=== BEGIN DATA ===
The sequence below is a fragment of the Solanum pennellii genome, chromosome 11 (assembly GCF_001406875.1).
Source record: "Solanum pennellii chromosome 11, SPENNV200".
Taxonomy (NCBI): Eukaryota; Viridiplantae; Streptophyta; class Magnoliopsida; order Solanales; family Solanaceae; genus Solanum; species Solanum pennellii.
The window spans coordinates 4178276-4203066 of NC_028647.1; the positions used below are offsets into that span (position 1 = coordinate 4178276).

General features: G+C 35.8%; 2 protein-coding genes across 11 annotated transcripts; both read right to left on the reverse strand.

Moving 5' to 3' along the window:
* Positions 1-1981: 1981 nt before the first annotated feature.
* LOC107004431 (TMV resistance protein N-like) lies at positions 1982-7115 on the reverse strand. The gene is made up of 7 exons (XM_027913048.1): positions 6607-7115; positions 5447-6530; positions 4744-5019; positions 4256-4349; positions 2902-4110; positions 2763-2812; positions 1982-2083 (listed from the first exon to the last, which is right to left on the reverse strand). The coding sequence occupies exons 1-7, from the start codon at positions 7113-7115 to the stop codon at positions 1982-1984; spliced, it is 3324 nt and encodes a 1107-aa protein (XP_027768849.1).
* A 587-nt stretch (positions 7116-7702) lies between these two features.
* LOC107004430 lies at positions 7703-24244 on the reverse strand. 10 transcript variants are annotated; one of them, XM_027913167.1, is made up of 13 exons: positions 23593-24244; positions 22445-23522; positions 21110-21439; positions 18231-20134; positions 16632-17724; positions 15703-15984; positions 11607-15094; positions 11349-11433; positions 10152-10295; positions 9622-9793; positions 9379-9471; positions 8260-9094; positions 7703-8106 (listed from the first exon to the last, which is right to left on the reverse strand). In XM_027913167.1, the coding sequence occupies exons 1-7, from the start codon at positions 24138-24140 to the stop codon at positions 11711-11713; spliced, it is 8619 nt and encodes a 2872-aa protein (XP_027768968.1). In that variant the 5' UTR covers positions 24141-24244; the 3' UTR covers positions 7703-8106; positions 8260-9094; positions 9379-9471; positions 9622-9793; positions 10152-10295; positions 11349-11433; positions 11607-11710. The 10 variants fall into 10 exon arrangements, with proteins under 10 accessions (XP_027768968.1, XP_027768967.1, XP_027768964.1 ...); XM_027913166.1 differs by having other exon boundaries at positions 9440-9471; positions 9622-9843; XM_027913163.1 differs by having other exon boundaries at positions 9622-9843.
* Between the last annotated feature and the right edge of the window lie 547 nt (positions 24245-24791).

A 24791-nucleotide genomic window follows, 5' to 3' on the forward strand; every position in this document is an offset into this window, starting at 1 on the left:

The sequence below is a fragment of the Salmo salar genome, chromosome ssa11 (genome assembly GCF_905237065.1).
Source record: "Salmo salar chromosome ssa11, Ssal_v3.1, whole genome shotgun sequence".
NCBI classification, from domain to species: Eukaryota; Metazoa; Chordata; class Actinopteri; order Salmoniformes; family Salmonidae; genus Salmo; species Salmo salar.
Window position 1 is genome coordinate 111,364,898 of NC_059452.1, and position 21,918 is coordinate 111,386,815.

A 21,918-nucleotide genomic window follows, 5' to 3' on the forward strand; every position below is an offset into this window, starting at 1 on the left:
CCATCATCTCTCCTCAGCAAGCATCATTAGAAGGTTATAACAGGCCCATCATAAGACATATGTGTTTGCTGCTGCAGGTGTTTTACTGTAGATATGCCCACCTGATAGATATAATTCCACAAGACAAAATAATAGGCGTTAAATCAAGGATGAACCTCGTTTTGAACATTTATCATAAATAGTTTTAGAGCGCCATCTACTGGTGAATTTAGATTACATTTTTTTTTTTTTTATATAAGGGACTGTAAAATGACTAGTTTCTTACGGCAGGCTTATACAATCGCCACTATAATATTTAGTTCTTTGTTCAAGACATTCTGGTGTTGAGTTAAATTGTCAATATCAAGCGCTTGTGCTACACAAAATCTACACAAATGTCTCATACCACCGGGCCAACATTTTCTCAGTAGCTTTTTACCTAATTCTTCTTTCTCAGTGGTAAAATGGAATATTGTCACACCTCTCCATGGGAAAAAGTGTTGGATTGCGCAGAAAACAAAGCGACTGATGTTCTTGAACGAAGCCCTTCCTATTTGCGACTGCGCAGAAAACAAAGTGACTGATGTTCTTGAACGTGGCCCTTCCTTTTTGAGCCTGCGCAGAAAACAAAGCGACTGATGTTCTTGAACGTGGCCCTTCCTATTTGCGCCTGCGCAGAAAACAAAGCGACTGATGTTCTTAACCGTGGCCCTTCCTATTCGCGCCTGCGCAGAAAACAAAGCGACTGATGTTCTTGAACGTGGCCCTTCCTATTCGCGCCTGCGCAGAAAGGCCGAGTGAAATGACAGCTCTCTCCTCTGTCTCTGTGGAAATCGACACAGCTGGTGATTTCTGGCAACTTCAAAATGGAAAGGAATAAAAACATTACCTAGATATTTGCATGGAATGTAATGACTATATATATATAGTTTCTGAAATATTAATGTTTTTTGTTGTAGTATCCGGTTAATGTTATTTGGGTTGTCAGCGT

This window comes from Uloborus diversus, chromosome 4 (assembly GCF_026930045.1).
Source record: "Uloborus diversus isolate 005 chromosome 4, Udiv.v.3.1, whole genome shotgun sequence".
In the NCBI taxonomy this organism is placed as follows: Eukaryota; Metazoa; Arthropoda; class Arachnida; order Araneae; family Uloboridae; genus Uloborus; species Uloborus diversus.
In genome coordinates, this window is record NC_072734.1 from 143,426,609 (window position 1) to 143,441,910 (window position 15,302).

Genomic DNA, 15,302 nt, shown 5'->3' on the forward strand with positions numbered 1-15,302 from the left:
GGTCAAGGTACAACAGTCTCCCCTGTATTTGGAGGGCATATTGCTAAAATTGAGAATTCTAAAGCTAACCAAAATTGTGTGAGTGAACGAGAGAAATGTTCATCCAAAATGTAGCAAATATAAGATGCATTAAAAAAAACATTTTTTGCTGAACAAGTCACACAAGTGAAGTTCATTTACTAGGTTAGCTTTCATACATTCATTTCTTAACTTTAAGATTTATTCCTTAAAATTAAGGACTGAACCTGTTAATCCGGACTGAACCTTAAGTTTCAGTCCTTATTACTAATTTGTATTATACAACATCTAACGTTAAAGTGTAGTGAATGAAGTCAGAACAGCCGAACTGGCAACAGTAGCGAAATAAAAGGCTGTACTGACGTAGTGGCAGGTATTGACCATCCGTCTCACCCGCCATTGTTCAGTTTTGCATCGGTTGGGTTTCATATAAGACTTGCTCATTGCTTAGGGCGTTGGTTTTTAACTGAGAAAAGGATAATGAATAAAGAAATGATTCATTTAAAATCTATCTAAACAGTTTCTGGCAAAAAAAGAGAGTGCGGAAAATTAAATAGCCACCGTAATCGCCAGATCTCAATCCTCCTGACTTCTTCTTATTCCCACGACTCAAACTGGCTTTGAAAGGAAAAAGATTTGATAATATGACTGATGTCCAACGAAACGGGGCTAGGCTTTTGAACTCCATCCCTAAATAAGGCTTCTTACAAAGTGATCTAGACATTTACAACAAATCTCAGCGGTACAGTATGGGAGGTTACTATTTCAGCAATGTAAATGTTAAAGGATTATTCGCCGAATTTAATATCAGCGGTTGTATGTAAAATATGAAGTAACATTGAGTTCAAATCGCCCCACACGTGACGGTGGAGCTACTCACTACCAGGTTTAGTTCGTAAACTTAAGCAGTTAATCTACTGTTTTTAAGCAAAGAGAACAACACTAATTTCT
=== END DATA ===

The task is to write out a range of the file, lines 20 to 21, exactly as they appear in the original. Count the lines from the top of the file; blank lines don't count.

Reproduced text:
Source record: "Uloborus diversus isolate 005 chromosome 4, Udiv.v.3.1, whole genome shotgun sequence".
In the NCBI taxonomy this organism is placed as follows: Eukaryota; Metazoa; Arthropoda; class Arachnida; order Araneae; family Uloboridae; genus Uloborus; species Uloborus diversus.